Durban – AMENDING legislation and launching a new programme are just two examples of the many ways that the government is trying to end the scourge of gender-based violence and femicide (GBVF).
Social Development Minister Lindiwe Zulu said GBVF is not something that can be dealt with by other people.
“It is something that we all as a nation need to get up and do something about it,” Zulu said.
She was speaking at the end of the ACT Now walk which started in Gauteng and ended in Durban on Tuesday.
“The department will be launching Asikhulume (let’s talk). We’re hoping it will be conversations that are not going to be at the level of ministers or at the level of MECs. Those are going to be discussions at a local level,” said Zulu.
She said they needed to deal with GBV house to house, street to street and community to community.
She also said the government approved the National Strategy Plan which aimed to intensify the effort in the fight against GBV.
“As a department we are leading on Pillar Four of the Strategy: Response, Care, Support and Healing. The pillar seeks to ensure that every survivor of GBV has access to appropriate and sensitive response, care and support that facilitates immediate containment, medium to long term healing. It recognises that effective response, care and support is integral to healing and comprehensively working towards eradicating GBV in South Africa,” said Zulu.
She said they were reforming legislation by amending various pieces of legislation that would ensure that our laws were tightened to curb GBVF.
ACT Now chairperson Tebogo Lerole said they were sending a strong message to other men to say “we are tired, enough is enough, we need to stop, we’ve done far more damage”.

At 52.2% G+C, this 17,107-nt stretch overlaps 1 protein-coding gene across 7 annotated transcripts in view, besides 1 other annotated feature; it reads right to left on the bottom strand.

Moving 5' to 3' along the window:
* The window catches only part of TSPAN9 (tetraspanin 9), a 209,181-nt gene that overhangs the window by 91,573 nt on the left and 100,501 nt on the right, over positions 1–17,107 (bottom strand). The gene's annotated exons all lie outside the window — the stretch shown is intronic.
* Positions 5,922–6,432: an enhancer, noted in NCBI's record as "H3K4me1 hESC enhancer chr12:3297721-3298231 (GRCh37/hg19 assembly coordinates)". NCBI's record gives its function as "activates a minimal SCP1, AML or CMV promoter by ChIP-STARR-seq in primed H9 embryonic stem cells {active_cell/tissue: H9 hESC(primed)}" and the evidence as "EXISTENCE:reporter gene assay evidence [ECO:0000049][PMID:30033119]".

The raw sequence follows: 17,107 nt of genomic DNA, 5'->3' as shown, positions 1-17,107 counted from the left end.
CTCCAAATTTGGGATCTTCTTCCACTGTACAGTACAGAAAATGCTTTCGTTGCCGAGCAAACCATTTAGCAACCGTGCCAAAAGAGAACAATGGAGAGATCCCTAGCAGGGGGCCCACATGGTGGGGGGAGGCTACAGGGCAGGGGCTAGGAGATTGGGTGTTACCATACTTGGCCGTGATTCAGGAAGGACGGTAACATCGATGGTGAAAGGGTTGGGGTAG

“We wanted to walk every step and dedicate it to every family that has lost a soul, that has lost a loved one, that has lost a family member – an aunt, a mom, a granny, a child, an infant,” said Lerole.
“Our message has been: we need to prevent, we need to stick together, we need to fight as communities, we need to be the glue that binds and protects women and children in this country.”
Social Development MEC Nonhlanhla Khoza said now was the time to further strengthen our fight as different sectors to end the scourge of GBV.
“No one and no government can do it alone but together, joining hands, we can do it,” said Khoza.
“As women we have held some marches, as women we have held some marches but today (Tuesday) it is wonderful to have men who say enough is enough and not in our name.”
Governance & Human Resources Committee chairperson Nompumelelo Sithole said the eThekwini Municipality continuously engaged various community forums, mostly constituted by men, to reverse the scourge of violence.
Government has established the Gender Based Violence Command Centre (GBVCC) under the DSD to offer immediate response and psychosocial support services to a victim.
Zulu called upon all South Africans to utilise the GBVCC that operates 24hr/7days Call Centre.
These services are manned by qualified social workers who are responsible for call taking and call referral.
The centre has an emergency line number- 0800 428 428, supported by a “please call me” facility: *120*7867#, a Skype line to assist the deaf community (add ‘Helpme GBV’ to your Skype contacts) and an SMS based line (SMS ‘Help’ to 31531).